- Interoperability standards guidance to be published in 2015, with local roadmaps in 2016
- The adoption of semantic web technology is supported in a bid to improve the use of less structured information
- The GS1 standard – used for unique identification of people and assets – is to be used from 2016.
The NIB commits to reporting annually on progress against these proposals, and will consult widely to see if they remain appropriate priorities. In addition, roadmaps on who will do what are to follow in the coming months, as is an evidence base of what works in the UK and internationally.
This latter move sees technology aligning itself even more closely with a clinical worldview that places a high value on evidence. It will be interesting to see if this proves an obstacle to more innovative solutions.
One of the key themes running throughout the document is that of collaboration, something that is talked about widely in the NHS but rarely happens. That said the framework encourages technology entrepreneurs to recognise the NIB’s commitment to open collaboration and embrace a future in which “they provide services that are open to others, in this way encouraging yet further innovation”. This may prove challenging, especially if NHS purchasers expect suppliers to give everything away in the name of ‘innovation’.
Another element that has been picked up by the national press, are the plans to ‘kitemark’ apps for consumption, but it is not clear which – if any – apps will be provided centrally. Let a thousand flowers bloom, perhaps?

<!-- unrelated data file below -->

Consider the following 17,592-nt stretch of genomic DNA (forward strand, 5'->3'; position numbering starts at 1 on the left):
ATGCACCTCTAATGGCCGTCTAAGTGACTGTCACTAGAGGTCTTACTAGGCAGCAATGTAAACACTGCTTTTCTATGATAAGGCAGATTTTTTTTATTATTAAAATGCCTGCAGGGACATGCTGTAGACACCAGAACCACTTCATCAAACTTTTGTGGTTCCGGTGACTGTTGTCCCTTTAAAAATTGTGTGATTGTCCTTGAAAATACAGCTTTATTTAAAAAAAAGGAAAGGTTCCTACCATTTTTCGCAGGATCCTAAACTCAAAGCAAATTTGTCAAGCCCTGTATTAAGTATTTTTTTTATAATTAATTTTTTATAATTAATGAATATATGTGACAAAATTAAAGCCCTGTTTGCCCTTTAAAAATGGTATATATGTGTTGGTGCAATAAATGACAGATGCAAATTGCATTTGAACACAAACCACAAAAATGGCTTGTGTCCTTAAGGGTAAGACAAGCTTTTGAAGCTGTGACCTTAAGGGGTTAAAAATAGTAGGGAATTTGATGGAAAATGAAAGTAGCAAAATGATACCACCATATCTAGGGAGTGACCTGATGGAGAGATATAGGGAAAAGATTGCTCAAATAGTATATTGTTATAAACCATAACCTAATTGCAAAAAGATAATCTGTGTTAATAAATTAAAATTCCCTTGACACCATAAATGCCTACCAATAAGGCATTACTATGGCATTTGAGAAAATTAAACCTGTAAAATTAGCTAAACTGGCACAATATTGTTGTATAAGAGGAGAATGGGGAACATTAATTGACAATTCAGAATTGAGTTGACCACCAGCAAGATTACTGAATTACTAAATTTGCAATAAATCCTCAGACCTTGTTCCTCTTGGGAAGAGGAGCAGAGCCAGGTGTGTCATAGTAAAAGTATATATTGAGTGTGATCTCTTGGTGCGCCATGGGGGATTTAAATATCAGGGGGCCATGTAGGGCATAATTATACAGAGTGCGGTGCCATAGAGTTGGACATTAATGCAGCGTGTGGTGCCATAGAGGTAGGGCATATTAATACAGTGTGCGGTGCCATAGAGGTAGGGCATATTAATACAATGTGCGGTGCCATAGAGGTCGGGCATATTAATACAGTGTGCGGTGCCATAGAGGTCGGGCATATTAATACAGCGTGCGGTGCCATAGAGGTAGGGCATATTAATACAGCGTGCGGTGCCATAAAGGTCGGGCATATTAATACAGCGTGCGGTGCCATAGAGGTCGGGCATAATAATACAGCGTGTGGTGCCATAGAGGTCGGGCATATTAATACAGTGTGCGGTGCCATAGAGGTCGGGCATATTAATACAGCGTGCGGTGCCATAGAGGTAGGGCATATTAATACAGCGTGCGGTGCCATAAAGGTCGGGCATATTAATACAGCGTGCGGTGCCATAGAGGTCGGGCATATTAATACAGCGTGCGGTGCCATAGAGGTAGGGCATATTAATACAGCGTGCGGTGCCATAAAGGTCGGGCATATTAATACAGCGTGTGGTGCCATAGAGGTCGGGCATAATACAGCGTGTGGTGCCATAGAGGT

Standards and interoperability are also mentioned, like the old aunt and uncle who have been to every family gathering for the past 10 years but have only just been noticed.
“We will be tight on standards and definitions, and clear on expectations regarding interoperability, but we will support local decision-making on systems, programmes, interfaces and applications,” it states.
National applications will remain the ‘electronic glue’ enabling different parts of the health service to work together. Locally devised approaches will be supported, subject to meeting certain standards. Details will be welcome here.
And crucially, the proposals are to be delivered within existing financial resources. However the document does mention an as-yet-unpublished McKinsey study for NHS England that suggests that digital investments deployed as part of transformational change can deliver significant savings.
Subtle hints aside, the document does appear to give some more detail on the direction of travel for the UK healthcare technology market. Dates and owning organisations are made clear. But setting direction is one thing; with finances pushed, keeping the course may prove a mighty challenge.
Personalised health and care 2020: Using data and technology to transform outcomes for patients and citizens
Animated slides which explain what Personalised Health and Care 2020 means for patients and citizens
EHealth Insider coverage (PHaC 2020 tag)